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How Can You Make Your Workplace More Inclusive? Research Round-Up

How inclusive is your workplace? We round up the most recent management thinking and research expertise from business schools around the world and share their insights with you.
How inclusive is your workplace? We round up the most recent management thinking and research expertise from business schools around the world and share their insights with you
  • BlueSky Thinking takes a look at some of the recent research and insights focused around the topics of inclusivity in the workplace and how to be a supportive employer.
  • The research spans how inequality and discrimination can impact the hiring process and workplace culture, and how to combat this.
  • It’s clear that, for a lot of firms, creating an inclusive workplace is an ongoing process, but one that organisations are actively targeting.

There’s no doubt that the past few years have wrought significant change on our professional lives. From the unpredictable global events which have forever altered the fabric of how, where and when we work, to the introduction of technological innovations which have brought with them a plethora of skills and occupations that were unheard of even a few years ago.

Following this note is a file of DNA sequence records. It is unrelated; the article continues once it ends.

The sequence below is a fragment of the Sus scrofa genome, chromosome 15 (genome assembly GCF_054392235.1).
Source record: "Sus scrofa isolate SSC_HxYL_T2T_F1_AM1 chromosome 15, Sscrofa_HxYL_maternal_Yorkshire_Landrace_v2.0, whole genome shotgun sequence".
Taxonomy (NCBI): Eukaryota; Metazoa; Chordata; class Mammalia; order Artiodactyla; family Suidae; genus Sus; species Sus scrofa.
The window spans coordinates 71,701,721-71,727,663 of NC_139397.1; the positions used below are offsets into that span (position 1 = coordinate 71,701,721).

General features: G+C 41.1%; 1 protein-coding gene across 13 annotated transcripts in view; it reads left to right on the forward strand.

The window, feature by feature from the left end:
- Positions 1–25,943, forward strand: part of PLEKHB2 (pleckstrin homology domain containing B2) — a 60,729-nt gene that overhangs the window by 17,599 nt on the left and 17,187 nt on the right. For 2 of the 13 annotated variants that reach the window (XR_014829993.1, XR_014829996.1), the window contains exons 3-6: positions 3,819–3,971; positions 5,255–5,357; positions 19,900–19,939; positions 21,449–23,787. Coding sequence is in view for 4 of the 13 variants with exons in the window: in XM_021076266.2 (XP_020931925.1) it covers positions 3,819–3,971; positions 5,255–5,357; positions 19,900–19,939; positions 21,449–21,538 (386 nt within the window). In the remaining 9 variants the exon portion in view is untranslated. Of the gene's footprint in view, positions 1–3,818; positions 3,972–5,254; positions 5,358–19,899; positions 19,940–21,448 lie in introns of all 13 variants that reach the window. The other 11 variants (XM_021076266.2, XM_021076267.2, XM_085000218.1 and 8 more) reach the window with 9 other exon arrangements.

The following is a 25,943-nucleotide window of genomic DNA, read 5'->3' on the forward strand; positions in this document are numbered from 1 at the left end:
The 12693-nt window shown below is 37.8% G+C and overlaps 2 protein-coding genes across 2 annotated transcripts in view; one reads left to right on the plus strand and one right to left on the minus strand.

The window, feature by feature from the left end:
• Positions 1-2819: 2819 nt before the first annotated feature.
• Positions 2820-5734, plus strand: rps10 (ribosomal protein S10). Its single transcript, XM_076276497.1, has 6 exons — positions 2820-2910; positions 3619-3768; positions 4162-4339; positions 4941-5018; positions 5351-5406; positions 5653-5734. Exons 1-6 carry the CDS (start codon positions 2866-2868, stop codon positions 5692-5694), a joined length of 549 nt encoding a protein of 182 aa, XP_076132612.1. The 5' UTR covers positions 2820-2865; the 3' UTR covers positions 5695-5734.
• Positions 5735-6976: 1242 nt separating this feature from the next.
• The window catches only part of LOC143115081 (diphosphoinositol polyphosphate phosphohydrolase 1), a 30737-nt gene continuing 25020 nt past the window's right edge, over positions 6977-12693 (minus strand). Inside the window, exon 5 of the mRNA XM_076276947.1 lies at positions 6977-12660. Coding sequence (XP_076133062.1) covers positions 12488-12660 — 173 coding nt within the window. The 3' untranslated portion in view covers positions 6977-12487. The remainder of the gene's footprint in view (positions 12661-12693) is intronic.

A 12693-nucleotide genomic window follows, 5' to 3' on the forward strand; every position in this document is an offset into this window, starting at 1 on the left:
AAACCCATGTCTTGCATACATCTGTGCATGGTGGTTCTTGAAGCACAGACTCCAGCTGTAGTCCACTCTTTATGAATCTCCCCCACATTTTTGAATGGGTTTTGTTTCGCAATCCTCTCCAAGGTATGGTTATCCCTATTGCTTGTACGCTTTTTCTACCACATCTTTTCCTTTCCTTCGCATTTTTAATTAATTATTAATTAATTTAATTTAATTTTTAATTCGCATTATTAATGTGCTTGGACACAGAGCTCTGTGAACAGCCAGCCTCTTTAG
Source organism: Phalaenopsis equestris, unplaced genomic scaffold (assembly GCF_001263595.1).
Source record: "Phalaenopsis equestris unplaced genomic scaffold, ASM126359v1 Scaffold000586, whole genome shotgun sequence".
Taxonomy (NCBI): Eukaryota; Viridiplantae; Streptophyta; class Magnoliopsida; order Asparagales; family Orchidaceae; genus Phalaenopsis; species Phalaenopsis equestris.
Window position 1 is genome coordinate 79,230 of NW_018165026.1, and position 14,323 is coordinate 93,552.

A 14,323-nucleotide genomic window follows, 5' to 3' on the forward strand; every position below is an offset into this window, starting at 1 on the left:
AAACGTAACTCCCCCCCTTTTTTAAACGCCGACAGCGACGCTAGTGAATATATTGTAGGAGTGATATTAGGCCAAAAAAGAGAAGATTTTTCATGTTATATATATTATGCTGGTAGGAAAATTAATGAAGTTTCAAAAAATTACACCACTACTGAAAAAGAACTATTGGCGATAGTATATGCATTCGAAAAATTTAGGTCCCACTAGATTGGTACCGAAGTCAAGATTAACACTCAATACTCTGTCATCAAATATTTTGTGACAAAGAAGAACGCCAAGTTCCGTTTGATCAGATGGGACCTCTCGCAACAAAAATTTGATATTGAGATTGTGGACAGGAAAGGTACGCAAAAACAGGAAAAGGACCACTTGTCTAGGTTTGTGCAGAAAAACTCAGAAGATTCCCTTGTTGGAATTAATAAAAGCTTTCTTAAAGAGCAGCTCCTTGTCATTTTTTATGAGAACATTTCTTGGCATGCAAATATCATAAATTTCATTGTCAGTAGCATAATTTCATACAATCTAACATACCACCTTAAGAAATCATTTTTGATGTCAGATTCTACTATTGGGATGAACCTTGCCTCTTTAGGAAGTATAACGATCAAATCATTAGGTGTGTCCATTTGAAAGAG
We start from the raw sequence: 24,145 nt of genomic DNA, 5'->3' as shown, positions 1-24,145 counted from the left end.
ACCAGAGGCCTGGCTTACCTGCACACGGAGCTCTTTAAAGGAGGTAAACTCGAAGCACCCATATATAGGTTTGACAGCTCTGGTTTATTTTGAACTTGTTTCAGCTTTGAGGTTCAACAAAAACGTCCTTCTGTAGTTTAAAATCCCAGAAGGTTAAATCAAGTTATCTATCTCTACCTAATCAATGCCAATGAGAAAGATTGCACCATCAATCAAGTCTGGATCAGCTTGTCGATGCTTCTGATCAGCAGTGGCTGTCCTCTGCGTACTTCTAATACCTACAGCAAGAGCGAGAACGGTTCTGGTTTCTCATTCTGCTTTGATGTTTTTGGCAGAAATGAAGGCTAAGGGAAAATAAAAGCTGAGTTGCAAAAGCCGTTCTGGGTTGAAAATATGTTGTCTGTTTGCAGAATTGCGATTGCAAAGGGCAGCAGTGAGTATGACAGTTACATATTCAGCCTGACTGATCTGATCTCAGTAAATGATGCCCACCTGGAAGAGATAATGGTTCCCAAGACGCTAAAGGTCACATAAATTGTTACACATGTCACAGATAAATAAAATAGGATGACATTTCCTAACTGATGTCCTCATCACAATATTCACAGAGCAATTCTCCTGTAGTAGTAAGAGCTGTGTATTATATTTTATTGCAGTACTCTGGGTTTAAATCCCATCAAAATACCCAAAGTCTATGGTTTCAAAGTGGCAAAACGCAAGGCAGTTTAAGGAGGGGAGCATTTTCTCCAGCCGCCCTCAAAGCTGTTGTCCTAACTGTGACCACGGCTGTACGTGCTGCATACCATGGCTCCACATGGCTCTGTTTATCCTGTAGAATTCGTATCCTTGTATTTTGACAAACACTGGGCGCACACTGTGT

Adding to this the entrance of Gen Z into the professional arena and, with them, a heightened focus on how industry should behave. Whilst values such as diversity, equality and inclusion have long been a part of management speak, it seems that it is only in recent years that pressure has been placed upon institutions to practice what they preach.  

Beyond setting diversity quotas, widening the net in recruitment outreach and publicly recognising social movements and events such as PRIDE Month, International Women’s Day and Black History Month, organisations are being charged to act – adapting their management styles, working practices, adjusting their values and testing the limits of their flexibilities to ensure they are not missing out on the best the next generation has to offer.

And if satisfying demand from potential employees isn’t compelling enough for employers to get on board, the fact that companies which can effectively embed DEI policies in the workplace benefit from both happier staff and better performance certainly isn’t worth ignoring.